## Boundary Conditions[LINK]

At the zone interface surfaces, the average surface conduction heat flux from all surfaces connected to the ground domain is imposed as a boundary condition at the Surface/Domain interface cells. Far-field temperatures are applied as boundary temperature at the domain sides and lower surface. The ground temperature profile at the domain sides and lower surface are taken from Kusuda & Achenbach 1965. The correlation requires annual ground surface temperature data. Ground surface temperature data can be determined by using the CalcSoilSurfTemp preprocessor; or, if the user has average monthly ground surface temperature data available, they can use the Site:GroundTemperature:Shallow object to provide the model monthly ground surface temperatures. From that, the model can then determine the ground temperature model parameters for the Kusuda & Achenbach (1965) ground temperature model.

Ground surface cells are treated as a heat balance, where long and short wave radiation, conduction, and convection are considered. Evapotranspiration is also considered. The evapotranspiration rate is calculated as a moisture loss by using the Allen et al. (2005) model, and translated into a heat loss by multiplication with the density and latent heat of evaporation of water. The evapotranspiration rate is dependent on the type of vegetation at the surface; the user can vary the surface vegetation from anywhere between a concrete surface and a fairly tall grass (about 7“). The model can be sensitive to variations in this parameter, especially in hot dry climates.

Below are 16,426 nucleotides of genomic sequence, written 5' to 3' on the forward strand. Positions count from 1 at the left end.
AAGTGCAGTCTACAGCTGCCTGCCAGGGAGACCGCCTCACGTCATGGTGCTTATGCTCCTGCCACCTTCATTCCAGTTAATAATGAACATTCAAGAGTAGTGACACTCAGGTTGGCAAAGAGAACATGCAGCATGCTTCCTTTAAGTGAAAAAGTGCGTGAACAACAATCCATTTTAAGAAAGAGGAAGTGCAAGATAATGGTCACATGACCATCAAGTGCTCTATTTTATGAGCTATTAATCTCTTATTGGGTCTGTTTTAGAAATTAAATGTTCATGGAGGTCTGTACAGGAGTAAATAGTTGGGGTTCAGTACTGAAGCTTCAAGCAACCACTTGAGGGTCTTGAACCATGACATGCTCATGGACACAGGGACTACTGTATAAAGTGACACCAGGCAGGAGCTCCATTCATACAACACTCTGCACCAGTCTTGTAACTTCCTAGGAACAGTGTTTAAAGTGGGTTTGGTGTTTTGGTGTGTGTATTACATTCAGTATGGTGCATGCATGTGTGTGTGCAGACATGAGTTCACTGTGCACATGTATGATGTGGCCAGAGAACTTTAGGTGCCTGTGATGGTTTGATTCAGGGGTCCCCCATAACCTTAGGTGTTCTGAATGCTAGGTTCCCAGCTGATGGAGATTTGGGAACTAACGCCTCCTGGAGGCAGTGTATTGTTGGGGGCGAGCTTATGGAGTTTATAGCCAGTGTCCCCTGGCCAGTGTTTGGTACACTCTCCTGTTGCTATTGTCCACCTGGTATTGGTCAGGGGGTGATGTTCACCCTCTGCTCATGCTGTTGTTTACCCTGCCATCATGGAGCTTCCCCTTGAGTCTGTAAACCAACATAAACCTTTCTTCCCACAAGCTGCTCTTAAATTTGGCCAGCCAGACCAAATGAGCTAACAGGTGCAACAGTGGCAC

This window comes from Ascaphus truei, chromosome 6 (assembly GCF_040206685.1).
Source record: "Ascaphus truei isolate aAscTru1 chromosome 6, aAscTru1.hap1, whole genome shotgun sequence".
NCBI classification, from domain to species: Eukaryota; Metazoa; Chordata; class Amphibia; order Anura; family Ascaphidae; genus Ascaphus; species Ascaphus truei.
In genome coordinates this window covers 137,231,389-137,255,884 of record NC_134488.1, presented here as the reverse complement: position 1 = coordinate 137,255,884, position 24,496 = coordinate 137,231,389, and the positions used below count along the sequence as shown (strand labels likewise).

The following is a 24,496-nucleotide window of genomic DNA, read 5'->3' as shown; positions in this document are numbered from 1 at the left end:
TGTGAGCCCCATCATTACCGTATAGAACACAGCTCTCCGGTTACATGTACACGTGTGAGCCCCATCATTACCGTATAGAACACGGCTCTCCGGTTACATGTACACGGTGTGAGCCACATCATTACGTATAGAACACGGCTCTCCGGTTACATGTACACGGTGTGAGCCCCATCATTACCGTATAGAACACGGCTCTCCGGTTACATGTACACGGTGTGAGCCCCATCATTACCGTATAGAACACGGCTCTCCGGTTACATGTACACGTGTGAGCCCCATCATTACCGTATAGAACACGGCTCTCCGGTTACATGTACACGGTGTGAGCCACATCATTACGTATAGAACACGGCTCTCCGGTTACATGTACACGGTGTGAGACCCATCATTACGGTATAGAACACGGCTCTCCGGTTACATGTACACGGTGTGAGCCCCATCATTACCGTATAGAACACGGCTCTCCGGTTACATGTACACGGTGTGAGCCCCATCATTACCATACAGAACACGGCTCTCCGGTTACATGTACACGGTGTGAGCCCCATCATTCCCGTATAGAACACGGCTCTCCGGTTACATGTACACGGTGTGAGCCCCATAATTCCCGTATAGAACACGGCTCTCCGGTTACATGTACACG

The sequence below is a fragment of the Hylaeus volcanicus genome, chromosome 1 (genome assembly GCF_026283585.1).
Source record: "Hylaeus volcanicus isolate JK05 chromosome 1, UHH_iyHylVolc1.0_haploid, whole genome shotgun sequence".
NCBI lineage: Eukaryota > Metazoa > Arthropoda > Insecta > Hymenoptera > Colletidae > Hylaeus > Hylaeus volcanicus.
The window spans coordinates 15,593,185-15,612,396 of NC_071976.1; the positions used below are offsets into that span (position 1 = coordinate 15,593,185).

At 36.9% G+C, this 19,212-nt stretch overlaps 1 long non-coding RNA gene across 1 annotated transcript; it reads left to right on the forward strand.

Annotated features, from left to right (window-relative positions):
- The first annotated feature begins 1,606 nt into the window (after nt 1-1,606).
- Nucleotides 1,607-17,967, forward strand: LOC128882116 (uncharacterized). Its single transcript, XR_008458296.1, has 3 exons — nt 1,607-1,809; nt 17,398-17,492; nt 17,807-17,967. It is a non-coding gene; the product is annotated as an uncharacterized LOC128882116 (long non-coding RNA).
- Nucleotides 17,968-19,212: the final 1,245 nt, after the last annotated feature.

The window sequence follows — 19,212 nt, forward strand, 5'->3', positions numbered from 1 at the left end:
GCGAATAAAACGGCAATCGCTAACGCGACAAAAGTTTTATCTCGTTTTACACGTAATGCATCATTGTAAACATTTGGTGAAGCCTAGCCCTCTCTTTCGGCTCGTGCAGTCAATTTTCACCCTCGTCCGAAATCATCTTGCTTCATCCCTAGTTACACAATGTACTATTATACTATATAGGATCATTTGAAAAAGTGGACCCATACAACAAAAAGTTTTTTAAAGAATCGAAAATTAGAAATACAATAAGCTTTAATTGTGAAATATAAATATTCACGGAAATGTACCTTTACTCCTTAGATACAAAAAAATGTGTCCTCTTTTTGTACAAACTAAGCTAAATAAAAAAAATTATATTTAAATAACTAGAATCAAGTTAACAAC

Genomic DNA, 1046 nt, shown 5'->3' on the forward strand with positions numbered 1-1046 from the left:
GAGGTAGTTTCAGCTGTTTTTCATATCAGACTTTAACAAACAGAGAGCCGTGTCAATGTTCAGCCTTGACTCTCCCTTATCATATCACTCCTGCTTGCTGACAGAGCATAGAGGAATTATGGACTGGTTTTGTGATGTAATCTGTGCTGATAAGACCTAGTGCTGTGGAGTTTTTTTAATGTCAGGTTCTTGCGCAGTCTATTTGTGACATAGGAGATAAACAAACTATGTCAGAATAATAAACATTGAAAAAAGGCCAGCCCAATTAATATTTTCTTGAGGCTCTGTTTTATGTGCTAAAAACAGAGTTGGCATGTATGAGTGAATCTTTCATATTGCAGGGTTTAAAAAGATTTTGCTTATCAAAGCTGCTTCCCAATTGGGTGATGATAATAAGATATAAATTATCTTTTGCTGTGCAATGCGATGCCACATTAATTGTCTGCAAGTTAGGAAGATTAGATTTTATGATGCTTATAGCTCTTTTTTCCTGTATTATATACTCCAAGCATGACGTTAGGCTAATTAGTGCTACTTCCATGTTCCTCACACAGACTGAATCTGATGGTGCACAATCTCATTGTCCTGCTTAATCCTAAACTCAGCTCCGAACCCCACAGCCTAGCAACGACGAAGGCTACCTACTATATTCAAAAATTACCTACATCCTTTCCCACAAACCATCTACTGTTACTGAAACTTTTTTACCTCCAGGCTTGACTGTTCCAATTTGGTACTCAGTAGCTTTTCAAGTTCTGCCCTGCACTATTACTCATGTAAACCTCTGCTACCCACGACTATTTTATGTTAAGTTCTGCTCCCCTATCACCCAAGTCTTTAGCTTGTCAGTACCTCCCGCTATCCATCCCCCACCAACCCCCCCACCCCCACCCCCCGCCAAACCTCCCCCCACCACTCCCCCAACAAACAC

Once the basement model has run, the updated cells with zone surface boundary conditions will update the OtherSideConditionsModel temperatures which are then used at the next timestep in the surface heat balance calculations.